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Reviews Written by
B. Wolinsky "Spudlicker" (East Coast)

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The Guv'nor
The Guv'nor
by Lenny McLean
Edition: Hardcover

2 of 7 people found the following review helpful
3.0 out of 5 stars Good, but self-indulgent, 3 May 2005
This review is from: The Guv'nor (Hardcover)
Lenny McLean was dying of cancer as he wrote this book, so he obviously couldn't have had time to tell his whole story. Whoever he dictated his memoirs to must have pieced it together as best as he/she could.
McLean's autobiography is an oral history of the post-WW2 London underworld. There are fights, shootings, IRA weapons sales, extortions, and countless other "gangster" activities. I can understand why he'd make his living as a bodyguard for underworl figures; he's had an abusive childhood, was deeply angry, had never been to school, and didn't enjoy manual labor. The only jobs he could handle were either "criminal" or "bodyguard for criminals". He chose the latter. It was less likely to end him up in jail. McLean also discusses the bare-knuckly boxing world, which existed mainly for betting. Then there's the "unlicensed" boxing, which is really just brawling with boxing gloves.

There are some things, however, that McLean left out of the book, and one of those things was drugs. He hardly mentions the pervasive drug problem in his part of London, which he couldn't have been blind to. After his death, and this books publication, it was found that one of the "young toughs," who shot him at his home, was a high-dose drug user. Was McLean so disturbed and disheartened byt he drug problem that he didn't mention it? Was he afraid of the drug dealers? Either may be the case. The only time he admits to being uneasy is when he fights for the New York Mafia and they're all carrying pistols. If he was afraid of the Italian American Mafia, he would've been wise to have feared London's drug world. Junkies will do horrible things to support their habits, and there's no shortage of crackheads who'll kill for a bag of drugs.

There's one thing, however, that I can't forgive. There's almost no credit to the person who ghostwrote the book. Lenny McLean dropped out of school at age 11, so there's no way he could've written this book himself.

Noah's Castle
Noah's Castle
by John Rowe Townsend
Edition: Paperback

5.0 out of 5 stars Shocking, Yet Believable Nonetheless, 3 May 2005
This review is from: Noah's Castle (Paperback)
This is a fantastic tale. Inflation drives prices up in the UK and paper money becomes worthless. Bacon is now 300 pounds a pack, and don't ask about the price of lamb chops.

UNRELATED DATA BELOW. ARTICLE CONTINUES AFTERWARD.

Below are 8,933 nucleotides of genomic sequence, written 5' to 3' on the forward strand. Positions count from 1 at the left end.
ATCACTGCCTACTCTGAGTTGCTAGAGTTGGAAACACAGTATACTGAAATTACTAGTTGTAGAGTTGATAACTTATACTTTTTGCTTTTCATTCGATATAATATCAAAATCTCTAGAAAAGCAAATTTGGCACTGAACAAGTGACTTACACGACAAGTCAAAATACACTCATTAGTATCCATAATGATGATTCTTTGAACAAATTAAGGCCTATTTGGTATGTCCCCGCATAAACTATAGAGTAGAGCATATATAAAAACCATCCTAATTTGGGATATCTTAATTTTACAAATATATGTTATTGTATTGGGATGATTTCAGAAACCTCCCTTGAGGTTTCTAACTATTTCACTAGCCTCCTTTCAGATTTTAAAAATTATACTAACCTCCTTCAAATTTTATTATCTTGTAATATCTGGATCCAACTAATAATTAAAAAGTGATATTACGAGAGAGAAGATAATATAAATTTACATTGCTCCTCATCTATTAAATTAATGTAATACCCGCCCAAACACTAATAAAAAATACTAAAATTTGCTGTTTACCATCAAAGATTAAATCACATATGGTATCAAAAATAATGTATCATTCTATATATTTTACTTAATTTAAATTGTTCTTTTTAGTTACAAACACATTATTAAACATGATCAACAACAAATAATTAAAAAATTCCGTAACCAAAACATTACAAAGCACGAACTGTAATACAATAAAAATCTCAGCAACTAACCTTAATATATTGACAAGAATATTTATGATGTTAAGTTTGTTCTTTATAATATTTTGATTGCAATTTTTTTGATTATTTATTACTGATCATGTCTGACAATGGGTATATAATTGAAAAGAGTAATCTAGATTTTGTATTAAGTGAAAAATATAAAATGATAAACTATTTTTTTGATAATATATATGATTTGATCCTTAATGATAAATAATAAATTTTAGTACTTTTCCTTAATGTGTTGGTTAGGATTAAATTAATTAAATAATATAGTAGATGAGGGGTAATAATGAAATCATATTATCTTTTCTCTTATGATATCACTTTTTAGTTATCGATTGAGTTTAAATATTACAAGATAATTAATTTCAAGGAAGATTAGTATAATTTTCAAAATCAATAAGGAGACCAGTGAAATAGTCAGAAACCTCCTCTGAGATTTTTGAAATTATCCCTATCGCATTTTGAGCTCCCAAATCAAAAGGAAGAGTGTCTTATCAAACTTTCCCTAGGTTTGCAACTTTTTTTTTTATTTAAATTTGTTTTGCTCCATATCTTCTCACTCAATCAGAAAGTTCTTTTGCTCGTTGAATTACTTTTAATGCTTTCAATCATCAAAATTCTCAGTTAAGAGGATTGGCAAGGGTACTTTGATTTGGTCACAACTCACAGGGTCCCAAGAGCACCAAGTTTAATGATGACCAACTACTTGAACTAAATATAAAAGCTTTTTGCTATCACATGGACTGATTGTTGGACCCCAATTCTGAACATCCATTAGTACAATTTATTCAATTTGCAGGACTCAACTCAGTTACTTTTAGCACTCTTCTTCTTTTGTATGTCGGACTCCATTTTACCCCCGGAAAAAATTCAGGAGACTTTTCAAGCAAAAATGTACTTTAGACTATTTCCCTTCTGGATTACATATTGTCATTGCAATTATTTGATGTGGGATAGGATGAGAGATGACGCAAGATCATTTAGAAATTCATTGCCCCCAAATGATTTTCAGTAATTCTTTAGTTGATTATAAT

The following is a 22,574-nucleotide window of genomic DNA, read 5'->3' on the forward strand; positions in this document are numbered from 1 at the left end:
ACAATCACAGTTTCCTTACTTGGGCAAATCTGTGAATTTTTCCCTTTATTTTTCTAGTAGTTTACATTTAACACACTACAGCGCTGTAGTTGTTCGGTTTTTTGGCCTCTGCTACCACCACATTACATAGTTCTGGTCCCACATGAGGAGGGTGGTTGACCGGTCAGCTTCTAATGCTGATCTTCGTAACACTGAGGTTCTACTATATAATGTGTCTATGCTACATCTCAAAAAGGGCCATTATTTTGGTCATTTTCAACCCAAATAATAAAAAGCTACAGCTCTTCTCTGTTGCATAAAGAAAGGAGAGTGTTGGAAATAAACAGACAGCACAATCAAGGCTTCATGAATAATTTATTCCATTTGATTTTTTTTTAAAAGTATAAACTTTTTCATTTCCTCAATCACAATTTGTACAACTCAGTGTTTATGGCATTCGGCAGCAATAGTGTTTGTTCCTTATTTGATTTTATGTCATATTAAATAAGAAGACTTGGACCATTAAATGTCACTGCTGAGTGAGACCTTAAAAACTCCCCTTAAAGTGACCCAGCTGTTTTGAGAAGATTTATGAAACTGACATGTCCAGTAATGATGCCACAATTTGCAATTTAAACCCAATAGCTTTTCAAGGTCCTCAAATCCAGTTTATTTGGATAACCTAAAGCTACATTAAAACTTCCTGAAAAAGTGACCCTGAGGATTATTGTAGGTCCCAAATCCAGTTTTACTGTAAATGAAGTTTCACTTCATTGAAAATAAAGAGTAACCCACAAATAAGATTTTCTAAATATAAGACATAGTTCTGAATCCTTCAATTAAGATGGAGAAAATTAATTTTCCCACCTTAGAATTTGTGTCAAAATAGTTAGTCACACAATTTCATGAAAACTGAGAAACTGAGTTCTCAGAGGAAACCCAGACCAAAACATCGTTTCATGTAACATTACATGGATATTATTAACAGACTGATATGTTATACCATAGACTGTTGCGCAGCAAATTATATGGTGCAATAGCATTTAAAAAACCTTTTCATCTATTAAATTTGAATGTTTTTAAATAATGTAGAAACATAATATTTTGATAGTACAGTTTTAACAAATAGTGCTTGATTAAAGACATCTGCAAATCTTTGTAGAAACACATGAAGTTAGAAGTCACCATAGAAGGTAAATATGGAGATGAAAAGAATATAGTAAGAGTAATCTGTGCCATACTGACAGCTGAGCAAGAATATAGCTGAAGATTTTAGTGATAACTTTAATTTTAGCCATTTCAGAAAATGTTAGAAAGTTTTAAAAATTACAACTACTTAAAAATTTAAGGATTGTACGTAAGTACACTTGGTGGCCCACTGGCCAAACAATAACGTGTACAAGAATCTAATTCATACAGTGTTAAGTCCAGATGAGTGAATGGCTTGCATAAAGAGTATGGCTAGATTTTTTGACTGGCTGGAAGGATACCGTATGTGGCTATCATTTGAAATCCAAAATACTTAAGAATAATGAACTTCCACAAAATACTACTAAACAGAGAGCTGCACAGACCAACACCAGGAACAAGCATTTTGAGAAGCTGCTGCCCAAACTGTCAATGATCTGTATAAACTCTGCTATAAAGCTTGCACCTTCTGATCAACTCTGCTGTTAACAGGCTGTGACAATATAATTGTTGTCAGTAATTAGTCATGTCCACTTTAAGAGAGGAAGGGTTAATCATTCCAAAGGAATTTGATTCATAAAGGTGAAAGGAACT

But there is a smart bloke in England. His name is Norman.
In the darkness of his basement, Norman has assembled a horde of supplies; canned beans, rice, vegetables, oil, and even medical supplies. So much food is stored down there it looks like they're looking to wait out a siege. The truth is, they are!
Norman knows that things will get worse, and it'll only be a matter of time before food becomes scarce and mobs will prowl. The food storage becomes his obsession; he thinks it will last 6 months, but he wants to have enough for 2 years.
Unbeknownced to Norman, his secret may be out, and some greedy locals may be looking to clear him out.

The Hideaway
The Hideaway
by Jamila Gavin
Edition: Paperback
Price: £3.99

5.0 out of 5 stars Fun to Read, Perfect for kids who hate reading, 3 May 2005
This review is from: The Hideaway (Paperback)
Peter is your average adolescent, but his life has changed. His parents divorced, and both of them are angry. His mother is stressed out, working in an antiques store and expects Peter to be perfect....or else! His father is a (lazy) professional musician who can't be relied on to set a good example and hates having responsibilities. His parents aren't abusive, but he can't realy count on them either.
In Peter's new hometown, he finds a friendly kid named Patrick, a bad kid named Dennis, an eccentric tramp named Percy, and a lonely, empty cave in the woods.
The cave becomes his refuge, his respite and his peace. He ponders running away and hiding in there, but, he also meets an group of travellers, who show him that there are more than one type of family.
As a kid I hated reading, but I loved reading this book.

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